BVF: Where do you reside during the year and do you travel or go on tour?
EM: In 2017, I was appointed Assistant Professor of Performance Studies in Voice at the Ithaca College School of Music. I live in Ithaca, NY now, but still regularly travel to Boston, New York City, Portland, and elsewhere for solo and ensemble concert engagements.
BVF: This June, the Bach Virtuosi Festival Vocal Ensemble will once again include Sherezade Panthaki, Jay Carter, and Brian Giebler. Last summer’s Vocal Ensemble was extremely well-received and the vocal works were some of the highlights of the Bach Virtuosi Festival. Share your thoughts on performing with these talented singers once again?
EM: Our music profession is such a wonderfully small world! I've sung with Brian Giebler at the Oregon Bach Festival, and also Sherry was there as soloist one year too. We have several mutual friends. Jay and I have performed together in various ensembles across the country. Last year's Vocal Ensemble was comprised of incredible singers. I've sung in ensembles with many of them, and have heard and admired their work as soloists too! I'm delighted to rejoin this summer’s BVF Vocal Ensemble again this year!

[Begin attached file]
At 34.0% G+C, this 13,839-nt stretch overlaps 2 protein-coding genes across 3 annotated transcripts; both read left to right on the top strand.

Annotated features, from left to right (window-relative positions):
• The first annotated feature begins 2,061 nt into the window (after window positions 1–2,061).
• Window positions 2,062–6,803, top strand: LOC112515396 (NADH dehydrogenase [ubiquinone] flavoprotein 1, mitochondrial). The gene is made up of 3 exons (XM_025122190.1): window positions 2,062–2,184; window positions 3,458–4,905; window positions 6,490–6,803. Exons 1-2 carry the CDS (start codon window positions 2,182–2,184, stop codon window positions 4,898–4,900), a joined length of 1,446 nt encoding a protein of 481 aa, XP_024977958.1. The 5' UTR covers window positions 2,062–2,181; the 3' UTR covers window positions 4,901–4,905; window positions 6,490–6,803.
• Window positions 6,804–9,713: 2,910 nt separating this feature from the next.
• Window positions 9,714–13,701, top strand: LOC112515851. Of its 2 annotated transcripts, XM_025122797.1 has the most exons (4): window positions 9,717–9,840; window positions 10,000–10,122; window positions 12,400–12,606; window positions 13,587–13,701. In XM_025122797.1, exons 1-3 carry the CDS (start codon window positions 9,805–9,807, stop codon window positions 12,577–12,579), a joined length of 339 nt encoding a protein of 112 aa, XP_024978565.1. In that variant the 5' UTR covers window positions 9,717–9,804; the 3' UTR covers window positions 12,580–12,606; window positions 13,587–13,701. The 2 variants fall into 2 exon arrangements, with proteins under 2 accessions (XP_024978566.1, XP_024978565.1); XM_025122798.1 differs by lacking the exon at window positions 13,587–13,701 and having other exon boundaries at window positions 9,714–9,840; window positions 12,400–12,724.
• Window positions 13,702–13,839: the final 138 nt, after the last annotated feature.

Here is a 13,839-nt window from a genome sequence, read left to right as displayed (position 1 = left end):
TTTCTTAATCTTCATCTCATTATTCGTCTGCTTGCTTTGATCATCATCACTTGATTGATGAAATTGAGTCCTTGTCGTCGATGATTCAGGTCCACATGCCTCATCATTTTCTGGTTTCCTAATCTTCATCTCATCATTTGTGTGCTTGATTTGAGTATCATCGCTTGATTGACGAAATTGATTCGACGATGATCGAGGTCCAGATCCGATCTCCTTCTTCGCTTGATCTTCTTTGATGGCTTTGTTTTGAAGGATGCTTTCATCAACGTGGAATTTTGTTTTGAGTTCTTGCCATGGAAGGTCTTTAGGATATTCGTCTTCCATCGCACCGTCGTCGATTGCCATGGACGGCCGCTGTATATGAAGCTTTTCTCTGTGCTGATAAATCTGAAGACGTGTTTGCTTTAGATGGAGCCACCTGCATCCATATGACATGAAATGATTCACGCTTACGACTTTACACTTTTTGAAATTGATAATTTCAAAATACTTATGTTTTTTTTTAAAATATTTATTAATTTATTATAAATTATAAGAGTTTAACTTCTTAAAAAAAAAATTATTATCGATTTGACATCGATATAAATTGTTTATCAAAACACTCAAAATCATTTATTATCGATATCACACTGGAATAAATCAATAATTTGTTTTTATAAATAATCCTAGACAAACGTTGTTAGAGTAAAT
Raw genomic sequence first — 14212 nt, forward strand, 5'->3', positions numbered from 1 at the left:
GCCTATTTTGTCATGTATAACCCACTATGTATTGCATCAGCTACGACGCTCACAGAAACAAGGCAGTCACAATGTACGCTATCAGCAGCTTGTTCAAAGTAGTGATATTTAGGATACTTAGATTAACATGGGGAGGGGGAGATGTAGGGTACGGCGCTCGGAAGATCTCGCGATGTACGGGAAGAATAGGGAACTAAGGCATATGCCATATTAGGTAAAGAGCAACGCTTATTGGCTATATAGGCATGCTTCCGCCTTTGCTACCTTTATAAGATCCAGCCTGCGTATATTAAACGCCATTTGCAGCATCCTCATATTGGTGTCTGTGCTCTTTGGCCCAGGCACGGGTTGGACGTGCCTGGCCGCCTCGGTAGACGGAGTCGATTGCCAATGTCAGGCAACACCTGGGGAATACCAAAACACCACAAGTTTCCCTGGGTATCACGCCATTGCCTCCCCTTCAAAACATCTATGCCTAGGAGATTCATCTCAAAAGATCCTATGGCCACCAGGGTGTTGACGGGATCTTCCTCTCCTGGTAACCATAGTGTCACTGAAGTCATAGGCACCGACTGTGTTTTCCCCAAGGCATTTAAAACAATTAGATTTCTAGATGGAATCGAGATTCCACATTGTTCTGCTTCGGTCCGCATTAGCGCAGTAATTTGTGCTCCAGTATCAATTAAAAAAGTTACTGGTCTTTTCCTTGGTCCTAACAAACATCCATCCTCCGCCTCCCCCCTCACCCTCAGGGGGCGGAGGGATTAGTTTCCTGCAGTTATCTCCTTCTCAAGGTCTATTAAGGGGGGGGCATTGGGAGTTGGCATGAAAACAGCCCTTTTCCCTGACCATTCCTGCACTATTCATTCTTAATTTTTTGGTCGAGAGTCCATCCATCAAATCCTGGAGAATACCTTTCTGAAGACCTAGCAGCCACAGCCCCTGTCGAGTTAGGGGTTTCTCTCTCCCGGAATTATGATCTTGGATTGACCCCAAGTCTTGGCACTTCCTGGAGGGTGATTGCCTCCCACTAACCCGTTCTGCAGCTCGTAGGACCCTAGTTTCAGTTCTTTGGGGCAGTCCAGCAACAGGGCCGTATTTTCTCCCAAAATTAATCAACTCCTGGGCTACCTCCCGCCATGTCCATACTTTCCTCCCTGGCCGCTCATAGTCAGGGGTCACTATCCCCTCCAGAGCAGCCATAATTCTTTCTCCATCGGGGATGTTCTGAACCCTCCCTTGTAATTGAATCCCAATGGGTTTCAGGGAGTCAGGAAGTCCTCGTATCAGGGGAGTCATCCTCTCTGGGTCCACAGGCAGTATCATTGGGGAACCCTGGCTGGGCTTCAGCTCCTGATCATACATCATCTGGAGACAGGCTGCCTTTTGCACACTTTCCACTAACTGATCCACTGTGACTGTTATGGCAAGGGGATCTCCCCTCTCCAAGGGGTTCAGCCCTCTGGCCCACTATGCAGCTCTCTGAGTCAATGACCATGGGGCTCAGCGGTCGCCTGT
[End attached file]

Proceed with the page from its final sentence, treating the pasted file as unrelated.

BVF: The Vocal Ensemble will be performing two challenging sacred pieces by Bach: the motet, Singet dem Herrn, BWV 225, and the cantata, Wir danken dir, Gott, BWV 29. Discuss these pieces and singing them with the Ensemble at the Bach Virtuosi Festival?
EM: These pieces are iconic Bach! Personally, I love exploring Bach's self-borrowing. One example is the opening chorus of BWV 29 with the theme of B minor Mass Gratias and Dona nobis pacem because the ideas often connect thematically, not just musically. In this case, the obvious connection of gratitude in Wir danken dir Gott and Gratias, but it also connects to the second chorus with the same musical material in the B minor Mass and Dona nobis pacem in that gratitude often brings us to peace. So for me, singing one or the other makes me think of the other, and I experience not just glorious music, but also both gratitude and peace.